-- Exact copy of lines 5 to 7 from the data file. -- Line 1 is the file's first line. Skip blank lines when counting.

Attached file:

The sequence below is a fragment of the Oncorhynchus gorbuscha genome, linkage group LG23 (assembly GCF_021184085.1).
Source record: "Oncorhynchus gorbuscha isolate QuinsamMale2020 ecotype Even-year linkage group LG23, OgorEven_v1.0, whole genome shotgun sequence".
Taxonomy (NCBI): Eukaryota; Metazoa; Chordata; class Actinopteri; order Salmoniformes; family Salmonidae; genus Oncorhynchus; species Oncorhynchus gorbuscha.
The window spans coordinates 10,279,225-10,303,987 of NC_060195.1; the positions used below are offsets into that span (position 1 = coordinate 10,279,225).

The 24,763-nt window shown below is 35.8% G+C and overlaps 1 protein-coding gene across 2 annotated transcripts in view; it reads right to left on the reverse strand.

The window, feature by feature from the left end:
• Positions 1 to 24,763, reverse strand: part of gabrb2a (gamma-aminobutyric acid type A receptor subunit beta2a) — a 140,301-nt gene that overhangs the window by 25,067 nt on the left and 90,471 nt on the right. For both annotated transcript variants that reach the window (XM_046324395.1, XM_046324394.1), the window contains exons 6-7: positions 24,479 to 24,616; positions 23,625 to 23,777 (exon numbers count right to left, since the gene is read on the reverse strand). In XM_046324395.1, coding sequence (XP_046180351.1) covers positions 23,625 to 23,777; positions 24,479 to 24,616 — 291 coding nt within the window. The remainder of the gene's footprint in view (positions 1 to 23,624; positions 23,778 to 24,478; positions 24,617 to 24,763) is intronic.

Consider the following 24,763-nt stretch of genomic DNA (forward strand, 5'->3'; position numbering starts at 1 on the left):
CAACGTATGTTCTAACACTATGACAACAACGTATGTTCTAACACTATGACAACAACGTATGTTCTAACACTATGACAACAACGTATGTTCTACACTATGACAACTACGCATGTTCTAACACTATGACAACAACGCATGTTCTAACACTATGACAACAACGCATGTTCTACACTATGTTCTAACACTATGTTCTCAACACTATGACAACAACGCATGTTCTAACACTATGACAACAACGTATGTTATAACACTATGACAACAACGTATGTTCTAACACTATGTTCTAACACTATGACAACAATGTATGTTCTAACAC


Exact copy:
The 24,763-nt window shown below is 35.8% G+C and overlaps 1 protein-coding gene across 2 annotated transcripts in view; it reads right to left on the reverse strand.

The window, feature by feature from the left end:
• Positions 1 to 24,763, reverse strand: part of gabrb2a (gamma-aminobutyric acid type A receptor subunit beta2a) — a 140,301-nt gene that overhangs the window by 25,067 nt on the left and 90,471 nt on the right. For both annotated transcript variants that reach the window (XM_046324395.1, XM_046324394.1), the window contains exons 6-7: positions 24,479 to 24,616; positions 23,625 to 23,777 (exon numbers count right to left, since the gene is read on the reverse strand). In XM_046324395.1, coding sequence (XP_046180351.1) covers positions 23,625 to 23,777; positions 24,479 to 24,616 — 291 coding nt within the window. The remainder of the gene's footprint in view (positions 1 to 23,624; positions 23,778 to 24,478; positions 24,617 to 24,763) is intronic.